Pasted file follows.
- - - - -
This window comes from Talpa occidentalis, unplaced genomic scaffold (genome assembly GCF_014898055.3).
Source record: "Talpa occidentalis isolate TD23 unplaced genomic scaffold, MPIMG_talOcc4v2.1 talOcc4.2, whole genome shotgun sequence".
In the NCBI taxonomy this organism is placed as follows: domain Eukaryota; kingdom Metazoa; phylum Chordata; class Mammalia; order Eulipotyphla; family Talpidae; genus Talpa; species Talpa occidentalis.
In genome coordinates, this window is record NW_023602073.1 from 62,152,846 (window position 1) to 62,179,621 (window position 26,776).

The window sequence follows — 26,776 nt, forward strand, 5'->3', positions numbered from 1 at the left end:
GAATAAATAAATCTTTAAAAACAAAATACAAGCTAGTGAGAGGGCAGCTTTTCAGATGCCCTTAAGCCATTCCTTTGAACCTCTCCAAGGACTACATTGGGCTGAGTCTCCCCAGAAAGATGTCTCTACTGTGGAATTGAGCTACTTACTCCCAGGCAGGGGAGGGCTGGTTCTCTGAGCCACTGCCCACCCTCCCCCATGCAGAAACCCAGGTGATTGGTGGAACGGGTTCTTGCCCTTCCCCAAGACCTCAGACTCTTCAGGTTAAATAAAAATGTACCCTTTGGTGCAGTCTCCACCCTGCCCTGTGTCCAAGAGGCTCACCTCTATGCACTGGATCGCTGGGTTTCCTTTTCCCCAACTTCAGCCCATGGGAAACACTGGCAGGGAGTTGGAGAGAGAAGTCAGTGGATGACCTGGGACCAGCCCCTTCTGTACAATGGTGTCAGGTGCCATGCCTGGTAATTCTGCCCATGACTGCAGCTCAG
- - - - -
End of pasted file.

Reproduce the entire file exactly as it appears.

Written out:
This window comes from Talpa occidentalis, unplaced genomic scaffold (genome assembly GCF_014898055.3).
Source record: "Talpa occidentalis isolate TD23 unplaced genomic scaffold, MPIMG_talOcc4v2.1 talOcc4.2, whole genome shotgun sequence".
In the NCBI taxonomy this organism is placed as follows: domain Eukaryota; kingdom Metazoa; phylum Chordata; class Mammalia; order Eulipotyphla; family Talpidae; genus Talpa; species Talpa occidentalis.
In genome coordinates, this window is record NW_023602073.1 from 62,152,846 (window position 1) to 62,179,621 (window position 26,776).

The window sequence follows — 26,776 nt, forward strand, 5'->3', positions numbered from 1 at the left end:
GAATAAATAAATCTTTAAAAACAAAATACAAGCTAGTGAGAGGGCAGCTTTTCAGATGCCCTTAAGCCATTCCTTTGAACCTCTCCAAGGACTACATTGGGCTGAGTCTCCCCAGAAAGATGTCTCTACTGTGGAATTGAGCTACTTACTCCCAGGCAGGGGAGGGCTGGTTCTCTGAGCCACTGCCCACCCTCCCCCATGCAGAAACCCAGGTGATTGGTGGAACGGGTTCTTGCCCTTCCCCAAGACCTCAGACTCTTCAGGTTAAATAAAAATGTACCCTTTGGTGCAGTCTCCACCCTGCCCTGTGTCCAAGAGGCTCACCTCTATGCACTGGATCGCTGGGTTTCCTTTTCCCCAACTTCAGCCCATGGGAAACACTGGCAGGGAGTTGGAGAGAGAAGTCAGTGGATGACCTGGGACCAGCCCCTTCTGTACAATGGTGTCAGGTGCCATGCCTGGTAATTCTGCCCATGACTGCAGCTCAG